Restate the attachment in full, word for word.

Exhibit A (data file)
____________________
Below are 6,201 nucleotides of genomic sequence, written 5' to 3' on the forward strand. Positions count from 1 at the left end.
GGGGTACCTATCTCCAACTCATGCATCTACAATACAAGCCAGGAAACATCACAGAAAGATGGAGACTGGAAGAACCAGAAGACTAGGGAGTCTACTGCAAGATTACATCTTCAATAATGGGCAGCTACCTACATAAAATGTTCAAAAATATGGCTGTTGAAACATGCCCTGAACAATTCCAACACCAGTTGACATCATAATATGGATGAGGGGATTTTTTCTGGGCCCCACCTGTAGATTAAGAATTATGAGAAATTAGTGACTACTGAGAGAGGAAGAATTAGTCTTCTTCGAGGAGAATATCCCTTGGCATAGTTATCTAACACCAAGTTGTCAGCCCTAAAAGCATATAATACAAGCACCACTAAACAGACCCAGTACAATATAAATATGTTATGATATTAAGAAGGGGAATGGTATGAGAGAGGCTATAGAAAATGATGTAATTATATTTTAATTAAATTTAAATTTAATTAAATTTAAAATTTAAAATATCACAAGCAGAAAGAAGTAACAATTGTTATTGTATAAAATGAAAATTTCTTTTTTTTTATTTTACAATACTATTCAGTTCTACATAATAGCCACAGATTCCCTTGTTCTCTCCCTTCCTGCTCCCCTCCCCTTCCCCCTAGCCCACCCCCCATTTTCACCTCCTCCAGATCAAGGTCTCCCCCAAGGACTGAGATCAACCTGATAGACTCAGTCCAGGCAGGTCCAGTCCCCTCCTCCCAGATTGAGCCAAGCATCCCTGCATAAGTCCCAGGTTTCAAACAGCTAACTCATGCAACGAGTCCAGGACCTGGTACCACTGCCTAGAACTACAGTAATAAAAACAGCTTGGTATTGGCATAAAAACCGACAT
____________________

Below are 6,201 nucleotides of genomic sequence, written 5' to 3' on the forward strand. Positions count from 1 at the left end.
GGGGTACCTATCTCCAACTCATGCATCTACAATACAAGCCAGGAAACATCACAGAAAGATGGAGACTGGAAGAACCAGAAGACTAGGGAGTCTACTGCAAGATTACATCTTCAATAATGGGCAGCTACCTACATAAAATGTTCAAAAATATGGCTGTTGAAACATGCCCTGAACAATTCCAACACCAGTTGACATCATAATATGGATGAGGGGATTTTTTCTGGGCCCCACCTGTAGATTAAGAATTATGAGAAATTAGTGACTACTGAGAGAGGAAGAATTAGTCTTCTTCGAGGAGAATATCCCTTGGCATAGTTATCTAACACCAAGTTGTCAGCCCTAAAAGCATATAATACAAGCACCACTAAACAGACCCAGTACAATATAAATATGTTATGATATTAAGAAGGGGAATGGTATGAGAGAGGCTATAGAAAATGATGTAATTATATTTTAATTAAATTTAAATTTAATTAAATTTAAAATTTAAAATATCACAAGCAGAAAGAAGTAACAATTGTTATTGTATAAAATGAAAATTTCTTTTTTTTTATTTTACAATACTATTCAGTTCTACATAATAGCCACAGATTCCCTTGTTCTCTCCCTTCCTGCTCCCCTCCCCTTCCCCCTAGCCCACCCCCCATTTTCACCTCCTCCAGATCAAGGTCTCCCCCAAGGACTGAGATCAACCTGATAGACTCAGTCCAGGCAGGTCCAGTCCCCTCCTCCCAGATTGAGCCAAGCATCCCTGCATAAGTCCCAGGTTTCAAACAGCTAACTCATGCAACGAGTCCAGGACCTGGTACCACTGCCTAGAACTACAGTAATAAAAACAGCTTGGTATTGGCATAAAAACCGACAT